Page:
10 MAR 2011
One of the various misrepresentations regarding the Egyptian revolution was that the participation of some of Egypt’s Christians meant that there was no underlying Islamic agenda.
Many media outlets went out of their way to paint a picture of Muslims and Christians standing arm-in-arm in search of freedom. And in some isolated examples, that may have been an accurate portrayal.
But with the increasing influence of and attention on Islamists such as the Muslim Brotherhood in post-Mubarak Egypt, Christians are starting to feel the heat, as evidenced by a brutal clash between Muslims and Christians in Cairo on Tuesday that left 13 people dead and more than 140 wounded.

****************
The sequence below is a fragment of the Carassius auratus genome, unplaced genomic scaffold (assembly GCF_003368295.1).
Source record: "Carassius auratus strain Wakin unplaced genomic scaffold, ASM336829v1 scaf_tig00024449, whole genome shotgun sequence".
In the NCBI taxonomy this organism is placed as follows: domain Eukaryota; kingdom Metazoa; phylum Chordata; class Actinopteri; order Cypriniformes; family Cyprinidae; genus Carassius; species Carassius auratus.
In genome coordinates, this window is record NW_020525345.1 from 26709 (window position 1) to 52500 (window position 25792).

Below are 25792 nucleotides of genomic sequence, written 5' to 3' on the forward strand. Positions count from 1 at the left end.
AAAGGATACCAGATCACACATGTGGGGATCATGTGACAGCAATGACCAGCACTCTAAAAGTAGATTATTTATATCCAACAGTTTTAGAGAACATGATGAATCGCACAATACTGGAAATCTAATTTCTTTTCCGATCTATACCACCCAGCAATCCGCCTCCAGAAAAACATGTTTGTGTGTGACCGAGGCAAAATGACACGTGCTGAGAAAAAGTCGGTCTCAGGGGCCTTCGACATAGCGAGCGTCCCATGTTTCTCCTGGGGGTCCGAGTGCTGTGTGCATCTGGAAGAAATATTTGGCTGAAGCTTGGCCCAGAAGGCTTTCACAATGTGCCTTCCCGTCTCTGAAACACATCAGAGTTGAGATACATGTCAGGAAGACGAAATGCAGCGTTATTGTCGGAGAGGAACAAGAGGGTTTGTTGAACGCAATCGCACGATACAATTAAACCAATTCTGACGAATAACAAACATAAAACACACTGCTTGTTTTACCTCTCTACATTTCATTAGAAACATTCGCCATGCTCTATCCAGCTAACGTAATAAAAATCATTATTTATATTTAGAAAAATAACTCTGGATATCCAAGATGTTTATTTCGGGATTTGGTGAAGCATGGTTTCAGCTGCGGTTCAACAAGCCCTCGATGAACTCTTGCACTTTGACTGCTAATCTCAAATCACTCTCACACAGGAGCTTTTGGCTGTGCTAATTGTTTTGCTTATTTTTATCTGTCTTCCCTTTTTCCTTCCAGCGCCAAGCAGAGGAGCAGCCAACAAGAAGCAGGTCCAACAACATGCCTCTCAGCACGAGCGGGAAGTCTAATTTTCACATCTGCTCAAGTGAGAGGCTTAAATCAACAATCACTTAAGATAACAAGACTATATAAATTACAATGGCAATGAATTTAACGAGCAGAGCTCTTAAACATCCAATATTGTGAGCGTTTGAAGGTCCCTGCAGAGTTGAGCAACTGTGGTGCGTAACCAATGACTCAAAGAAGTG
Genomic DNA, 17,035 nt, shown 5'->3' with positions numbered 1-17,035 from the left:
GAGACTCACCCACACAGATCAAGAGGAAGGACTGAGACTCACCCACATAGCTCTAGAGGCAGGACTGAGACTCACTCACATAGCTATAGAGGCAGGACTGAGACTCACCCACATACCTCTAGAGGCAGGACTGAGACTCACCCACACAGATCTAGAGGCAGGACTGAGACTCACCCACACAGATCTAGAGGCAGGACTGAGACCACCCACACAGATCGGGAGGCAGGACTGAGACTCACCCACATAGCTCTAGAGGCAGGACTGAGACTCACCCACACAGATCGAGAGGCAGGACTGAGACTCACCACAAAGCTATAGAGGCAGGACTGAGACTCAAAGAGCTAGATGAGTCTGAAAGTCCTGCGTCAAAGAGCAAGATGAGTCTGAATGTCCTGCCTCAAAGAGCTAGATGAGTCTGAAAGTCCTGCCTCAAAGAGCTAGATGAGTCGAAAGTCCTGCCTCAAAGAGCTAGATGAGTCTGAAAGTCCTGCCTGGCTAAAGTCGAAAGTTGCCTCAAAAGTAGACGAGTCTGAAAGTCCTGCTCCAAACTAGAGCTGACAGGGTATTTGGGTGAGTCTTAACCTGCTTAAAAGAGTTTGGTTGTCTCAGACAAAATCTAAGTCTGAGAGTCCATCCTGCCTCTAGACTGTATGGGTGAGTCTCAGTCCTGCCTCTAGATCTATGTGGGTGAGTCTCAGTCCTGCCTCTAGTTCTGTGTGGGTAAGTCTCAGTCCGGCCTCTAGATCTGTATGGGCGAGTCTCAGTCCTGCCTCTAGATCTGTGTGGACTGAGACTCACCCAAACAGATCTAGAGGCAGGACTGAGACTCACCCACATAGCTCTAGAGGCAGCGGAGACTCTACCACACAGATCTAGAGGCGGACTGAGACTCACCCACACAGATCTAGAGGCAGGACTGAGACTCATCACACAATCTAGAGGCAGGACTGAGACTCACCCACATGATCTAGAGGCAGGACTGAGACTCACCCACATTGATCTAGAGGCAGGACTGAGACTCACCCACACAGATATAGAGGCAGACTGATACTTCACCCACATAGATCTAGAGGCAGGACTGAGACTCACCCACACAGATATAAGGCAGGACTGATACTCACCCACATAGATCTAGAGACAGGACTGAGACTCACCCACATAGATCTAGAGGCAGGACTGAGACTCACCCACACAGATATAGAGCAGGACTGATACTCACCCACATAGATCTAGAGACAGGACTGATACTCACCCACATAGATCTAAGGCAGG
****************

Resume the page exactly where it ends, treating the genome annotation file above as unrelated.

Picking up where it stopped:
The armed confrontation was preceded by Muslims burning down a church in the Helwan neighborhood of Cairo last week. To rub salt in that wound, the Muslims returned to the burned-out church on Tuesday to conduct mass Islamic prayers on the site.
Coptic Christian spokesmen told reporters that as arguments between the Muslims and the Christians who gathered to oppose them escalated, Muslim gunmen opened fire, killing six Christians and resulting in a pitched street battle.
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ElBaradei to Run for Egypt’s Presidency
(New York Times